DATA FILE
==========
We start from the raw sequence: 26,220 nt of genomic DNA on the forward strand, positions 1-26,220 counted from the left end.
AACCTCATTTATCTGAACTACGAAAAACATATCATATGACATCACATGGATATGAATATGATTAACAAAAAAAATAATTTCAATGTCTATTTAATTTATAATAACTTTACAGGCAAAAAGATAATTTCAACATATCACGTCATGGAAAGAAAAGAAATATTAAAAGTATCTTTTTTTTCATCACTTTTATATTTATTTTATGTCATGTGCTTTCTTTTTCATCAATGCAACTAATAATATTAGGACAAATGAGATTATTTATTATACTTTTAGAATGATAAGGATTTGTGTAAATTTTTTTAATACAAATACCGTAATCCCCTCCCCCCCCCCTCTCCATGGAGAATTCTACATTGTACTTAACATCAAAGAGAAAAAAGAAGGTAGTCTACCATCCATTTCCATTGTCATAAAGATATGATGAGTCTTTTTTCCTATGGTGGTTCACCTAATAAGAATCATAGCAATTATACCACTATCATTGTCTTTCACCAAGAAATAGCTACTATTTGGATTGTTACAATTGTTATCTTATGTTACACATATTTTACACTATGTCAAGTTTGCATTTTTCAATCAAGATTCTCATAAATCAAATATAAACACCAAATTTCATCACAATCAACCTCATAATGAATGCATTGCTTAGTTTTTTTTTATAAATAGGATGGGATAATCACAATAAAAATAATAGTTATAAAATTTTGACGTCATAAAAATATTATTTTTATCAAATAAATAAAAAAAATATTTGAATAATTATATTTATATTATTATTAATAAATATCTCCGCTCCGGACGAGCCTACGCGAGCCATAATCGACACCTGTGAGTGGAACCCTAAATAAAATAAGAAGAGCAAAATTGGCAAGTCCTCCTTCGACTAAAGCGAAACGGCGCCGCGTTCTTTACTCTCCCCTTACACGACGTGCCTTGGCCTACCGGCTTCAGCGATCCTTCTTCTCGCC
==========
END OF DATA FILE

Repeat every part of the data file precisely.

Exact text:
We start from the raw sequence: 26,220 nt of genomic DNA on the forward strand, positions 1-26,220 counted from the left end.
AACCTCATTTATCTGAACTACGAAAAACATATCATATGACATCACATGGATATGAATATGATTAACAAAAAAAATAATTTCAATGTCTATTTAATTTATAATAACTTTACAGGCAAAAAGATAATTTCAACATATCACGTCATGGAAAGAAAAGAAATATTAAAAGTATCTTTTTTTTCATCACTTTTATATTTATTTTATGTCATGTGCTTTCTTTTTCATCAATGCAACTAATAATATTAGGACAAATGAGATTATTTATTATACTTTTAGAATGATAAGGATTTGTGTAAATTTTTTTAATACAAATACCGTAATCCCCTCCCCCCCCCCTCTCCATGGAGAATTCTACATTGTACTTAACATCAAAGAGAAAAAAGAAGGTAGTCTACCATCCATTTCCATTGTCATAAAGATATGATGAGTCTTTTTTCCTATGGTGGTTCACCTAATAAGAATCATAGCAATTATACCACTATCATTGTCTTTCACCAAGAAATAGCTACTATTTGGATTGTTACAATTGTTATCTTATGTTACACATATTTTACACTATGTCAAGTTTGCATTTTTCAATCAAGATTCTCATAAATCAAATATAAACACCAAATTTCATCACAATCAACCTCATAATGAATGCATTGCTTAGTTTTTTTTTATAAATAGGATGGGATAATCACAATAAAAATAATAGTTATAAAATTTTGACGTCATAAAAATATTATTTTTATCAAATAAATAAAAAAAATATTTGAATAATTATATTTATATTATTATTAATAAATATCTCCGCTCCGGACGAGCCTACGCGAGCCATAATCGACACCTGTGAGTGGAACCCTAAATAAAATAAGAAGAGCAAAATTGGCAAGTCCTCCTTCGACTAAAGCGAAACGGCGCCGCGTTCTTTACTCTCCCCTTACACGACGTGCCTTGGCCTACCGGCTTCAGCGATCCTTCTTCTCGCC